In early November, Faith and I were back in Pittsburgh for another weekend of sports. As we did in 2014, we decided to visit the Strip District, but this time we were on a mission. Well, dual missions. I wanted to get some door photos. Faith wanted pierogis and potato pancakes from S&D Polish Deli.

Ever since the early 1800s, the area of Pittsburgh known today as the Strip District has been an important part of the Pittsburgh economy. Once home to mills and foundries, the Strip evolved into a warehouse district and wholesale distribution center. There have always been a few retail-ish stores in the Strip. I added the “ish” because these stores have never been for the faint of heart. You generally had to know what you wanted before entering and, long before warehouse clubs were a thing, you needed to be prepared to purchase a larger than retail quantity of that stuff you wanted. Today, the Strip is a tourist destination, with a side of groceries.

Stamoolis Brothers is a grocer in the Strip that features food, snacks and ingredients used in Greek and other ethnic cuisines. My favorite childhood memory of Stamoolis was walking out with a 5-pound bag of Pistachios. At that time, it was common to find the somewhat little red pistachios, in grocery stores. Stamoolis carried the “jumbo” white variety. The kind you could almost always break apart with your little-kid fingers.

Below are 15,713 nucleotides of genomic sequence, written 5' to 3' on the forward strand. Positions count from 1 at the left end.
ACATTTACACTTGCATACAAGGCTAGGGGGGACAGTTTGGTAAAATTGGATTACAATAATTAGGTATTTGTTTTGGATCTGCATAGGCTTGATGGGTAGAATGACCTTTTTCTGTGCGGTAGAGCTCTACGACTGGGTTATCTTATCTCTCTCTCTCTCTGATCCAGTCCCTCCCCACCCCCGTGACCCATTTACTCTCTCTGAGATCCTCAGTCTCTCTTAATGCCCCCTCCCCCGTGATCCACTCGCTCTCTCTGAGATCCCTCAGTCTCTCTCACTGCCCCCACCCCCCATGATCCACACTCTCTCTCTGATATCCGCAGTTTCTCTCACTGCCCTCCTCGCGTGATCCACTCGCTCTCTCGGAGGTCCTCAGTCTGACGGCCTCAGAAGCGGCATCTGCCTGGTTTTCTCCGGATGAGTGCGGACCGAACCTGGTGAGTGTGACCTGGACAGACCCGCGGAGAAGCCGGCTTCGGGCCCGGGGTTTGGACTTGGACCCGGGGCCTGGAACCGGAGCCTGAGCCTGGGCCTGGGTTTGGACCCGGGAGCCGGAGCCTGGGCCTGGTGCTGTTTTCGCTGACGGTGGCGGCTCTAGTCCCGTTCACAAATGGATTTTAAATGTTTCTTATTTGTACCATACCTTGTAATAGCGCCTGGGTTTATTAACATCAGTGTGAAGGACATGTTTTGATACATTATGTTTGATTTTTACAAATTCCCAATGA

Right next to Stamoolis Bros. is Penn Mac a.k.a. The Pennsylvania Macaroni Company, where you can buy cheese and everything you need to wrap around cheese, put under cheese, coat with cheese, serve alongside cheese and eat after having eaten cheese. You can probably get macaroni there too. My wife buys from Penn Mac, which will put meat and cheese in a cooler, along with a few pounds of dry ice and ship it anywhere on the planet.

A little farther down the Strip is the deli Faith was looking for. More meats and cheeses on sale, but tucked away closer to the back of the store is a window through which you can order food. This isn’t fast food. This is “that’ll be about 15 minutes” food, but it’s worth every minute.

The first gallery is full of doors and photos from the Strip. Please understand that I have pared the list of photos down to as few as I can while still preserving the essence of our visit. This will result in a “Random Pittsburgh Doors” post on some future Thursday, but I didn’t want to break a record for photos in a doors post. Also, note that there is a second gallery today containing food. Food that was on sale, food that was purchased and food that was eaten. That gallery is there because, if I didn’t include it, someone would say “Dan, you can’t talk about food without sharing some photos!” You are under no obligation to look.